Don't Be Afraid of the Dark was the first (and so far, only) directorial effort by .  For a first effort, Nixey had an uphill battle.  This is, at its core, a haunted house movie, which means it relies heavily on atmosphere and suspense --- two things that even veteran directors have trouble with. There are moments where he succeeds; the smaller-scale scares that leave something to the imagination are actually pretty good.
Two words: creepy hands
However, the script calls for a lot less mystery than I think this plot calls for.  For being a movie about creatures in the dark, the audience gets to see an awful lot of the creatures in question.  The special effects on these creatures are pretty good, but that's beside the point.  If this isn't supposed to be a creature feature --- and it definitely isn't --- then why do we see so much of the things that are supposed to be scaring us in the dark?  
"Bippity boppity bitch!"
That's a choice that I disagree with, but it doesn't make for a bad film.  What dumbs this picture down a few notches is its inconsistency with regards to how it treats light.  The sensitivity the devil faeries have for light ranges the gamut, from absolutely requiring deep, dark shadows to being able to hang out at a well-lit party (sitting in a potted plant, but still...).  The cinematography doesn't help any.  This should be a very, very dark film, from a lighting perspective.  It's called Don't Be Afraid of the Dark, but whenever the lights go out, it looks like a spotlight is shining in from outside.  And once Katie Holmes' character buys into this whole shadow faery thing, she doesn't think to go out and buy a bunch of lamps or flashlights or anything?  That's just stupid.  The film's consistency and logic, as well as its look and feel, are definitely things the director is responsible for.  I think Nixey had some good instincts in his first directorial effort, but some of the basics are lacking.

As a horror movie, Don't Be Afraid of the Dark doesn't have a lot of what genre fans typically look for in an R-rated flick.  There is a bit of gruesome violence at the beginning of the movie; the prologue was pretty cool and even had me cringing a little.  For the rest of the movie, though, there isn't much violence or gore to speak of.  If you were looking for gratuitous nudity, I would like to point out that the heroine is a child, so...please stop.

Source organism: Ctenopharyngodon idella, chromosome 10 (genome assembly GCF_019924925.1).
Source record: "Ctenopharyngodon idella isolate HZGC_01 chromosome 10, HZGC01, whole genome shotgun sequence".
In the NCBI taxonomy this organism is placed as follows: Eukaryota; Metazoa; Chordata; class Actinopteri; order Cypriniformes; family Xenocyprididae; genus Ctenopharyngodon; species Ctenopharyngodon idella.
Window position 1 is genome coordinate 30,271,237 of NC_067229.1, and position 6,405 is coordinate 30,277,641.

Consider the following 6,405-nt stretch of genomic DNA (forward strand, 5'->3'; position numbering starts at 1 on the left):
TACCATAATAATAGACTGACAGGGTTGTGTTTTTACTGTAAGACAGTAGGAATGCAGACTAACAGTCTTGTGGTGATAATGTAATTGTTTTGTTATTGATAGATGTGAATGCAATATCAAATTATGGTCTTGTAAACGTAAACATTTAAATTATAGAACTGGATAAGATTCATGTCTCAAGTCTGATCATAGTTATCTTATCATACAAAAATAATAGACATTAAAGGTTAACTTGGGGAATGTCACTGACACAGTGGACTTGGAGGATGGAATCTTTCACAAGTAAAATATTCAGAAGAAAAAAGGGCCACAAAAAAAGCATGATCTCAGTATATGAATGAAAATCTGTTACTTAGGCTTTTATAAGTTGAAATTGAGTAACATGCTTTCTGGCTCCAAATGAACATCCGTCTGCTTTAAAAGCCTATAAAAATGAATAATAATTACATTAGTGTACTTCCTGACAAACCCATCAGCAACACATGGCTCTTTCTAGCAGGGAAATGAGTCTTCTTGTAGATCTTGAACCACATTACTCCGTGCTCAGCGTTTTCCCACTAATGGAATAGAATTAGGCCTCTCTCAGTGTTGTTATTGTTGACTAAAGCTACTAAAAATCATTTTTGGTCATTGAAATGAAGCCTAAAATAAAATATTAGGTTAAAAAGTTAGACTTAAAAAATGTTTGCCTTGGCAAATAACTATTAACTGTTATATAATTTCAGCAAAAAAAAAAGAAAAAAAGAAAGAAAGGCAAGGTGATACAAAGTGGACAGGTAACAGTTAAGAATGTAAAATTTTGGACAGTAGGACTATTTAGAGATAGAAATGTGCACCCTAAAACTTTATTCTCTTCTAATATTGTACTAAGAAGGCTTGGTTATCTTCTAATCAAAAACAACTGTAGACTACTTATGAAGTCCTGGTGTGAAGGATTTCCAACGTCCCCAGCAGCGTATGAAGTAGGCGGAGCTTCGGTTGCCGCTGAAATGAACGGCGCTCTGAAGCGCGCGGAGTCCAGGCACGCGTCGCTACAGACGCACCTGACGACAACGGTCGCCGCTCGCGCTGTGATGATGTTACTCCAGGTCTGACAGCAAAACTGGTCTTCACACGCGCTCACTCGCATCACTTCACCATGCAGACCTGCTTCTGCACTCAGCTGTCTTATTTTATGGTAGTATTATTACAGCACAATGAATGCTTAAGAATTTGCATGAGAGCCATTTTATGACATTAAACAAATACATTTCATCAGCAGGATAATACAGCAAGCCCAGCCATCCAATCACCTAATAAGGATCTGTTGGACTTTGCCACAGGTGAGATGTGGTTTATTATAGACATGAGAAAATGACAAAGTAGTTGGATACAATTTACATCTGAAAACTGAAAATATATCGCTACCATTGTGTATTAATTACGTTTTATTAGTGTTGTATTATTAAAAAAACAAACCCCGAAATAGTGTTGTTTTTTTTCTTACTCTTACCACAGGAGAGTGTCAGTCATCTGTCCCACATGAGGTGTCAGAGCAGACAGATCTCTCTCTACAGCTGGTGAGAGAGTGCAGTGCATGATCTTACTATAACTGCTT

This is not sexy
Still, this is more of a suspense-type horror, so sex and violence were never strong possibilities.  Unfortunately, the suspense isn't too effective.  It has creepy moments, especially in the first half, but the second half is full of mind-numbing stupidity.  None of the characters, the monsters included, do anything even remotely logical.  Here's just a small example of how frustrating this script is: little Sally has just fought off some faeries and has taken some pictures of them and has even crushed one; when her father dismisses her claims as an overactive imagination, she tries to find a photo to prove her case instead of the faery corpse she left in the damned bookcase.  That's not the dumbest moment in this movie, mind you --- it's just one of the easiest to explain.  When you add all that up, this isn't a very good horror movie.  The acting of Bailee Madison goes a long way toward making this easier to watch, but it doesn't make up for a dumb script.  If this was PG or PG-13, I would be a little more forgiving, but being rated R and missing out on anything on my horror checklist AND being stupid is just too much to overlook.  It's not as bad as I thought a Katie Holmes movie would be, but it is definitely not very good.